Colin Clive


Colin Clive


Born:      20 January 1900    Saint-Malo, France

Died:       25 June 1937          Los Angeles, California, USA


Colin Glenn Clive-Grieg was born in Saint-Malo and was the son of a British army colonel on assignment in France at the time of Colin’s birth. He started out to follow in the family tradition, his ancestor was Baron Robert Clive, of Clive of India fame, but an injury prevented him from doing this. He attended Stonyhurst College and then the renown military academy at Sandhurst where the injured knee disqualified him from military service. He became interested in theatre instead.

He appeared as Steve Baker in the first production of Showboat in London, where he played alongside icons Cedric Hardwicke and Paul Robeson. His acting talents progressed through the 1920s to a sufficient degree to replace Laurence Olivier who was starring in the R. C Sherriff play “Journey’s End” in London. Careers are very often about being in the right place at the right time and the director was the up-and-coming James Whale, who had also been working his way up in London stage and film work as a budding scene designer and director. This was at London’s Savoy Theatre. Among his stage and entertainment acquaintances in London was Elsa Lanchester – the future bride of Frankenstein.

Whale was waiting for the opportunity to move onto Broadway and Hollywood films. The success of “Journey’s End” gave Whale his break. Broadway called for the play with him as both director and scene designer. It opened in March of 1929 but with Colin Keith-Johnston in the lead. Nevertheless, Clive went to New York as well to await developments. Halfway through 1930, the play had ended, and Whale was contracted by Paramount as a dialog director. Things continued to unfold quickly. Whale was very soon called on to direct what would be the first British/American co-produced sound film, a movie version of the popular Journey’s End (1930). Whale got Clive back as the lead, the laconic, alcoholic Captain Stanhope. Ironically you could say it was a mirror image of his off screen/stage life. As is so very often the case his stage experience was invaluable to him and along with the appearance in his performances of appearing to be highly irritable, nervy and about to snap, he became very much in demand. Things moved on for our rising star and he was cast alongside Lanchester in The Stronger Sex (1931)

As you very often see in even modern day performers, they tend to move around together and it is not uncommon to see the same actors appearing together. This is also common in TV. Whale was also making great strides in his career and had been contracted by Universal where Dracula (1931) had just been a huge hit and the studio was looking for a quick follow up. Mary Shelley’s Frankenstein was a natural classical choice for a horror movie with Whale directing. Whale wanted Clive as Doctor Henry Frankenstein, and the rest is history. Clive was ideal to play the obsessive doctor driven to macabre surgery and he fitted the part well to portray someone on the edge of insanity. He was dare I say it, typecast. Over the next few years he played both B leading and A supporting roles. Two good examples were playing brooding, but romantic Edward Rochester in an early Jane Eyre (1934) and playing a British officer in Clive of India (1935). Ironically Ronald Colman, a box office great at the time, played his illustrious ancestor. Clive returned to Broadway for two plays in 1933 and 1934 and one more in the 1935-36 season.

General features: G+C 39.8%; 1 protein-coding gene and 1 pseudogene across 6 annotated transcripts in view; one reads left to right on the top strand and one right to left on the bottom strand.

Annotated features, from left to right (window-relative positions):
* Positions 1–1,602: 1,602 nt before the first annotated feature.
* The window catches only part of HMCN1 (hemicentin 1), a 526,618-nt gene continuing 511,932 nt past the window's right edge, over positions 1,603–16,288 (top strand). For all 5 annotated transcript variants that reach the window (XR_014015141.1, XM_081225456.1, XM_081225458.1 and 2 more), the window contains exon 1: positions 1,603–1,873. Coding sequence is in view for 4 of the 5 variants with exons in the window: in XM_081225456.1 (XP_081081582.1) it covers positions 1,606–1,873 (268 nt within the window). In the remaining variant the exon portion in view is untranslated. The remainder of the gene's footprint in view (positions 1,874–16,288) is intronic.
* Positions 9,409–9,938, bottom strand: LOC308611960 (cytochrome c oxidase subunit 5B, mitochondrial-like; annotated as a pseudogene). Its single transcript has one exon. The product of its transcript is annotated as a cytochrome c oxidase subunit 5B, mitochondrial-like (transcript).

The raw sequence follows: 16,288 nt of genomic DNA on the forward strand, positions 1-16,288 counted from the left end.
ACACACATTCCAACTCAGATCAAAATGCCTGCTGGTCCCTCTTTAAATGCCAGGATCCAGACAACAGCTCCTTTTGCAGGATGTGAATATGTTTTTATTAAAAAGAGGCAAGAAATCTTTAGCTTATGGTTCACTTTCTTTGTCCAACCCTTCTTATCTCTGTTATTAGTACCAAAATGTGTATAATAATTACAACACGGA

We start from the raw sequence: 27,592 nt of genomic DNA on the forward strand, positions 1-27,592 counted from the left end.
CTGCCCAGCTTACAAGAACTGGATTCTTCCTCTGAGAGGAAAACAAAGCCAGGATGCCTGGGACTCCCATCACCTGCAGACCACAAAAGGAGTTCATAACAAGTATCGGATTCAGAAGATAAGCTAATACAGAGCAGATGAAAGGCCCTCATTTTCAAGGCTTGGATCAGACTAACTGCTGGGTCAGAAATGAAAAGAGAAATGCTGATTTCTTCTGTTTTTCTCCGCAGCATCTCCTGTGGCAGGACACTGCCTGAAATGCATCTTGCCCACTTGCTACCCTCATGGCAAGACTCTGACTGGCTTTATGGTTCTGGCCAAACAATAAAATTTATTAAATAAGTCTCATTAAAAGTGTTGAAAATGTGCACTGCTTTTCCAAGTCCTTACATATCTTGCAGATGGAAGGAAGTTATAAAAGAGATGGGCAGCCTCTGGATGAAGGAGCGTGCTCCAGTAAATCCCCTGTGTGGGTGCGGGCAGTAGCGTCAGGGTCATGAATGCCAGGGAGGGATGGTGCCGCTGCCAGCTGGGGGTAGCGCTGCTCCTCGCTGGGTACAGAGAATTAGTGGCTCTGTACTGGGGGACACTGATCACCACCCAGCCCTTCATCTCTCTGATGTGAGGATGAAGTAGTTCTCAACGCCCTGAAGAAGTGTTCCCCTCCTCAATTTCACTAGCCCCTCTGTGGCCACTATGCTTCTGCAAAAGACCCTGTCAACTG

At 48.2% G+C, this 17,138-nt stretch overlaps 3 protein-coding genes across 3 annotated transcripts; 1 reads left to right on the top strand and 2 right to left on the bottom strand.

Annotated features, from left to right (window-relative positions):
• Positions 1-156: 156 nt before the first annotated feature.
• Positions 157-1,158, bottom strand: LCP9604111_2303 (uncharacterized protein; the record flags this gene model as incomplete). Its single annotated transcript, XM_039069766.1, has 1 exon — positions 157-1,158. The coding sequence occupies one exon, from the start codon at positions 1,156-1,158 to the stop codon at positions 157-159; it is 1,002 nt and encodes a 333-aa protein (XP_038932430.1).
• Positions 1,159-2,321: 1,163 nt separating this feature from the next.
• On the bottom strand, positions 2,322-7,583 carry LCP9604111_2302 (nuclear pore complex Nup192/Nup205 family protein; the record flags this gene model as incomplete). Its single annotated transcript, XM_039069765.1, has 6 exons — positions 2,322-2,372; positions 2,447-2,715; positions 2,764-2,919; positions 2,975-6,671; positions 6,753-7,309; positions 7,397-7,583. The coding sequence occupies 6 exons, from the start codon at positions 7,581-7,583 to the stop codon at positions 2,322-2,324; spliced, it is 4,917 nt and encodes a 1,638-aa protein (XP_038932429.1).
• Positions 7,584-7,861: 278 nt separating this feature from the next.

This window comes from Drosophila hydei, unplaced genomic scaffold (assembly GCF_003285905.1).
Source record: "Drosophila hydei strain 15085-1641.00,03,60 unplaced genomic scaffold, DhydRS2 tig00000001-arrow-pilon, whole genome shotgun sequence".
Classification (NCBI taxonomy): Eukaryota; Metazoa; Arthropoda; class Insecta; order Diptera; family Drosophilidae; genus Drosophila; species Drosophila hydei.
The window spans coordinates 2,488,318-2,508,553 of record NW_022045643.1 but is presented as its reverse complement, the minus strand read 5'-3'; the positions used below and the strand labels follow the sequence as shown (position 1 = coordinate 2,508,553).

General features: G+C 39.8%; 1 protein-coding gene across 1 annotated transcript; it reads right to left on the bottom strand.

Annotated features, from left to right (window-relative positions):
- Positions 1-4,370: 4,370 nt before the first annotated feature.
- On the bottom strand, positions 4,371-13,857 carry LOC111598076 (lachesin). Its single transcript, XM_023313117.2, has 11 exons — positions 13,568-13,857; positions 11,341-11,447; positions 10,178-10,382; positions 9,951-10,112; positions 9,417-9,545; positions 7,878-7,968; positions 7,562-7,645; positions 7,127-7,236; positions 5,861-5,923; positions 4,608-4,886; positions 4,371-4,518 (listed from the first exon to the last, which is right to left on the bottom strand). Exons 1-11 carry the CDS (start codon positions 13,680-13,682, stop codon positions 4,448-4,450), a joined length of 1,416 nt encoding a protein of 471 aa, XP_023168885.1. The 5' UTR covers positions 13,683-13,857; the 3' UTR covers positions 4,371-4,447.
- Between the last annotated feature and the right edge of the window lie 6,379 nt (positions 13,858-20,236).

Then Universal made the “Bride” sequel in 1935 and Clive was back in his role as the creator. He was more subdued in this film, as from recollection he was recovering from a riding accident. The film was however very good and many view it as an example where the sequel was better that the original. The cast was good and the interaction between them made the film. The scenes where the bride was born and her subsequent rejection of her intended mate are classic. You could almost feel sorry for the monster, but I was a little disappointed with the role performed by Clive.

All is not lost though and you cannot end without a mention of Mad Love (1935). Clive was back as an edgy concert pianist who due to a train accident was given the hands of a convicted murderer. His performance was spent very much on the edge, ably supported by the legendary Peter Lorre, who was trying to steal Clive’s wife. A great film by any standards. His final two films were in early 1937 with the better known History Is Made at Night (1937)

From June 1929 until his death, Clive was married to actress Jeanne de Casalis. As mentioned, Clive was an alcoholic and complications resulting from his reliance on drink was the result of his death in 1937 at the very young age of 37. Had he not succumbed in this way it would be interesting to try and imagine where his career may have led?

Peter Lorre was a pallbearer at the funeral, although neither his wife nor James Whale attended. The end of a short life for a man who on screen spent so much time trying to create it.


Journey’s End (1930)

The Stronger Sex (1931)

Frankenstein (1931)

Lily Christine (1932)

Christopher Strong (1933)

Looking Forward (1933)

The Key (1934)

One More River (1934)

Jane Eyre (1934) (as Mr. Rochester)

Clive of India (1935)

The Right to Live (1935)

Bride of Frankenstein (1935)

The Girl from 10th Avenue (1935)

Mad Love (1935)

The Man Who Broke the Bank at Monte Carlo (1935)

The Widow from Monte Carlo (1935)

History Is Made at Night (1937)

The Woman I Love (1937)